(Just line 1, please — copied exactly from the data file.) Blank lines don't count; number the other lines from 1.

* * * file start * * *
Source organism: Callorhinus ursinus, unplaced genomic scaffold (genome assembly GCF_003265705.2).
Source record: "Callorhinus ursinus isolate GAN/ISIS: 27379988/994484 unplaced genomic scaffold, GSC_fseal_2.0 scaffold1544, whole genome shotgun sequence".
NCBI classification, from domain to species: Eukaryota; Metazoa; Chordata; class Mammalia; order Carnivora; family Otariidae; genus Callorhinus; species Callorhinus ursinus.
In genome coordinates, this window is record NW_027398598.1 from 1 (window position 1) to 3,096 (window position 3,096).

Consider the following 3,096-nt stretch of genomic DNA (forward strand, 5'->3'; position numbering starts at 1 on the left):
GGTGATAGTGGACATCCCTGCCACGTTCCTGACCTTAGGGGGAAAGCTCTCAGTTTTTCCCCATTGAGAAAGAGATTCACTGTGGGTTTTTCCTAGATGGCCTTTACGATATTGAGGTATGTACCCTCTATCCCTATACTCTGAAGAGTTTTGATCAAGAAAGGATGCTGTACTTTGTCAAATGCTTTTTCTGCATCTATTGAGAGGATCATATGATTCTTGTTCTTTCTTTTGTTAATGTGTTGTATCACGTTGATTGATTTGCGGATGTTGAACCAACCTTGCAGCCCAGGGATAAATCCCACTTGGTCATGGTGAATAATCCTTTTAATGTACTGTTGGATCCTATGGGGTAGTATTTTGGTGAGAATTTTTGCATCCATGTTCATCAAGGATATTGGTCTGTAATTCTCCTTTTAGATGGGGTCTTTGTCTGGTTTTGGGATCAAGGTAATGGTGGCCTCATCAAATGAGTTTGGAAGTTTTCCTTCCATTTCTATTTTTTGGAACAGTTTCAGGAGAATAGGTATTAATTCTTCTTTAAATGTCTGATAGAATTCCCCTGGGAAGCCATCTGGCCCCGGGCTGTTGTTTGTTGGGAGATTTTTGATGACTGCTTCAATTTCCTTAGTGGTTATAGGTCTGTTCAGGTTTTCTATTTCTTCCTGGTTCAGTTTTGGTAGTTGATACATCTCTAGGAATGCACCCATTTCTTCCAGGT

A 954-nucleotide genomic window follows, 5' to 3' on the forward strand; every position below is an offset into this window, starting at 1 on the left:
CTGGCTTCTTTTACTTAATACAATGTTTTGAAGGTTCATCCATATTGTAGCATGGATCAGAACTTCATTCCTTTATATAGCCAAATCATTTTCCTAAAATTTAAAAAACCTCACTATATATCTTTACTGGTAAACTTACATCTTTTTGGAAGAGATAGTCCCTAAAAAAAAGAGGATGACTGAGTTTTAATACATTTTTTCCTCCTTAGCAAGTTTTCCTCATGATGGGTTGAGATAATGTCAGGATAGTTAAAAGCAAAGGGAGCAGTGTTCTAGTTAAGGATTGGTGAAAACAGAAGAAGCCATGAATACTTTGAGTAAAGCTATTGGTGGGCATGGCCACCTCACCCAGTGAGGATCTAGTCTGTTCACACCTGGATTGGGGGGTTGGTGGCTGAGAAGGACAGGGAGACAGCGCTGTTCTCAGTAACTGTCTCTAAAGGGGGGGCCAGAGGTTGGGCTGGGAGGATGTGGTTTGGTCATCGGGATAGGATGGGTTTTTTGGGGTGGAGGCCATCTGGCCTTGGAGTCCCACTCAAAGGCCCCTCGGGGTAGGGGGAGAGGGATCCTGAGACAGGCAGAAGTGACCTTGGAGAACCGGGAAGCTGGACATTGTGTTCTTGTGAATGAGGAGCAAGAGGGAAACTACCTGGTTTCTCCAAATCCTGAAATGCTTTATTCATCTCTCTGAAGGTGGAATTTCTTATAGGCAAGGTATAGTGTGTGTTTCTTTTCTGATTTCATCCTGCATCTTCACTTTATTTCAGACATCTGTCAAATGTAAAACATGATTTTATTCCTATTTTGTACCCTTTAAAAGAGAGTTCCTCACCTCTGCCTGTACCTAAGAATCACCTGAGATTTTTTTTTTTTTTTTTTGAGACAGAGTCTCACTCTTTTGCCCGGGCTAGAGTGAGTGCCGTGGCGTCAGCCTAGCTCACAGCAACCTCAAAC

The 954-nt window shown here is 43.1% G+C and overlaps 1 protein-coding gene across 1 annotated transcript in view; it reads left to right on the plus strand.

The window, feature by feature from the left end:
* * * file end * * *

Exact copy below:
Source organism: Callorhinus ursinus, unplaced genomic scaffold (genome assembly GCF_003265705.2).